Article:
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Landing a Great Job in the ‘High Tech-High Touch’ RT Field

If only employers knew what an impact your skill set and experience could make on their organization. They’d descend on you like newshounds on a recluse celebrity and beg for an exclusive. Well, they’d really want you on their team anyway.

In the real world, presenting yourself to employers with style and confidence requires the right approach. According to Kevin Shrake, chief operating officer of the AARC, the key to your approach is to sell your potential as an asset to their team by highlighting your experience in a way that communicates results.

So before you tackle that blank screen, take some advice from a pro who knows the ropes from both sides of the human resources coin.

What are some essential skills and characteristics you look for in an RT candidate?

Shrake: Respiratory care can be a life-or-death business, so a professional image is key. It puts patients at ease to feel that they’re being cared for by a professional who knows what they’re doing.

The most important thing I look for, though, is a sincere desire to help people. I can train a person to use the equipment and perform the necessary tasks of respiratory therapy, but I can’t train them to love caring for people. You either have that or you don’t.

In terms of education, how much education must an applicant have to be considered qualified?

Shrake: Obviously four years is best. I think people with four-year degrees tend to have better knowledge and more maturity. But education isn’t the only important indicator of how someone will perform on the job. I’m a firm believer that I can train the right person if they have the talent and aptitude for the work.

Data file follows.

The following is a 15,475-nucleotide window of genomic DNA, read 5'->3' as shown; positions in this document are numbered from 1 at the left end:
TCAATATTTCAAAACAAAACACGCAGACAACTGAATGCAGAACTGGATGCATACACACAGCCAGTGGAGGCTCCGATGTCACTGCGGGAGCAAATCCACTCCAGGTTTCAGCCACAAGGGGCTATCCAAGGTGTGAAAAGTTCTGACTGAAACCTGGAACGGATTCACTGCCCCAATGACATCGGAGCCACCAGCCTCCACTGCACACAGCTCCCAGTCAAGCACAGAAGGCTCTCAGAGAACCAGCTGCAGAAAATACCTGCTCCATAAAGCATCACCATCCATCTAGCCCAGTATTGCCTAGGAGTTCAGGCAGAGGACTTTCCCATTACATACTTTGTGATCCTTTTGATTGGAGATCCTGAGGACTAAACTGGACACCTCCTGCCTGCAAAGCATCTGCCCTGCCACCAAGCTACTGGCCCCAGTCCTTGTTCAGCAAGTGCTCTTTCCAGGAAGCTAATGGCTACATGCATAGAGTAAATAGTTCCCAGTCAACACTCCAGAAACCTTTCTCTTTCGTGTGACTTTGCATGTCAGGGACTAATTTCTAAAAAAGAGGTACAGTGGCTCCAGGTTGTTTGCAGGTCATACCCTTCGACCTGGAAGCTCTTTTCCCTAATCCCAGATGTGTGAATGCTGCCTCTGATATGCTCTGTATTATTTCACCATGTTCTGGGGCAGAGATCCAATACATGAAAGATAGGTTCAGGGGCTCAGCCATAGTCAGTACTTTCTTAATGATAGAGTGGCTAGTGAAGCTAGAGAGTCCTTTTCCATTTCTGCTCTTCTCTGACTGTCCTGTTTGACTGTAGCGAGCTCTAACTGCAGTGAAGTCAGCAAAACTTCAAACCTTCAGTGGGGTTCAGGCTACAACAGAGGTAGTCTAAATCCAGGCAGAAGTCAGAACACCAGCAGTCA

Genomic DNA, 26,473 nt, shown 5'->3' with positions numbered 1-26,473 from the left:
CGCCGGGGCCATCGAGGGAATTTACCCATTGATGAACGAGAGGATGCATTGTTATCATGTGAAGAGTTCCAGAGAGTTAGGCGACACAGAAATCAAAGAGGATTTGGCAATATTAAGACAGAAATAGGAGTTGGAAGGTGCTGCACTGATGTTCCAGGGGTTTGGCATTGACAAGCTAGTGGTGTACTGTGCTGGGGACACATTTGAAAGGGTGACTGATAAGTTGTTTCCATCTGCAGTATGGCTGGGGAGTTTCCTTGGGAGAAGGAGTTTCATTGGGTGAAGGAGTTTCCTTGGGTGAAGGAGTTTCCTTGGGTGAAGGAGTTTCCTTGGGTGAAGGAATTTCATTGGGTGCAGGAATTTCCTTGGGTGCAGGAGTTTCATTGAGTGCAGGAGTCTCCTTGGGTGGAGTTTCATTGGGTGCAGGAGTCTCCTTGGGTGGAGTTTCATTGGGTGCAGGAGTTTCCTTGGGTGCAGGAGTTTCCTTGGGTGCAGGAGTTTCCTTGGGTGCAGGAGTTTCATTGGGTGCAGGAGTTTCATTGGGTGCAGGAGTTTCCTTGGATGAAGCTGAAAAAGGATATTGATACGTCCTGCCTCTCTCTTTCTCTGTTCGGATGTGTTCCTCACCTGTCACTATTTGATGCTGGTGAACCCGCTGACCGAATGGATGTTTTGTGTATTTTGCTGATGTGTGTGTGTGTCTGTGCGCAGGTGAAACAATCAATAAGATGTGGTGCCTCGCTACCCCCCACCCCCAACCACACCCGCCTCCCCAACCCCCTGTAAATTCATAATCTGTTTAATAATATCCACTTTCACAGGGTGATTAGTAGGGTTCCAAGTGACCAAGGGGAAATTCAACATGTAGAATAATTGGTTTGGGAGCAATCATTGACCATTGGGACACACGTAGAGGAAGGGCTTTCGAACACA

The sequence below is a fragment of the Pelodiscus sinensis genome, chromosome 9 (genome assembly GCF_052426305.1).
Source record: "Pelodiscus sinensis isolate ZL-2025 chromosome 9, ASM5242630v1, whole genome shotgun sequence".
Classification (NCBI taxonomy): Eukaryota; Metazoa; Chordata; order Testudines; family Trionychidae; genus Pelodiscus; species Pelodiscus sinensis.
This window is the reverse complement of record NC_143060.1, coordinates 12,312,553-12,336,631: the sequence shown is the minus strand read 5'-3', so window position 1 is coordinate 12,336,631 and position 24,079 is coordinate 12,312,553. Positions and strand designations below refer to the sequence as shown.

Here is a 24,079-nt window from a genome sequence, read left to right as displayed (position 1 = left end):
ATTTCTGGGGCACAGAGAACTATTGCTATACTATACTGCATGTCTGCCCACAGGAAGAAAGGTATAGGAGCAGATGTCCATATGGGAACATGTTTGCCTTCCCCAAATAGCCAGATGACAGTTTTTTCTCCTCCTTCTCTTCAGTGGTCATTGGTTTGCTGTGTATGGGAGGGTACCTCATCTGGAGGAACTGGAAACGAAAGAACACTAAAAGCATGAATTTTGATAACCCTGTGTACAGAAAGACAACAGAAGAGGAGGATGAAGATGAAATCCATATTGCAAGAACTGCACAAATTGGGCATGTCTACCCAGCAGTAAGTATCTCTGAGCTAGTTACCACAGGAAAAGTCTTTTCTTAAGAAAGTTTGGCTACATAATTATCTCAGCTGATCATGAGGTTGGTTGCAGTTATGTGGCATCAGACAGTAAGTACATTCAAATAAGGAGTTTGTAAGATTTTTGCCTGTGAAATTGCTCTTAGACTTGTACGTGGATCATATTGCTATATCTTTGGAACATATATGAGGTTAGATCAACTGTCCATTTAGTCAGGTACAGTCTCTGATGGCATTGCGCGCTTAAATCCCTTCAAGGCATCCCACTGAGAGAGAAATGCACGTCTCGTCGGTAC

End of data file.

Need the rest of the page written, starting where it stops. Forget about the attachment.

What’s the advantage of a four-year degree?

Shrake: The entry-level salary difference between four-year and two-year degreed RTs initially is not much. The main difference is one of potential. First of all, a Bachelor’s degree in respiratory therapy is an excellent stepping-stone for advancing to graduate-level degrees. This may lead to opportunities as a physician, administrator, or other profession to name a few. A four-year degree also allows you to advance more quickly through the profession of respiratory care. It opens more doors in less time in the long run.

What are some careers in which the skills built transfer well into a career in respiratory care?

Shrake: It’s a field that’s what I like to call “high tech/high touch.” So industries where one learns communication skills and technical skills are best. I’ve seen a lot of great RTs crossover from IT professions. A lot of their work involves communicating complex technical information in plain English, and there’s a lot of that involved in working as an RT. Restaurant workers also tend to make good RTs because they become comfortable communicating with customers and anticipating their needs.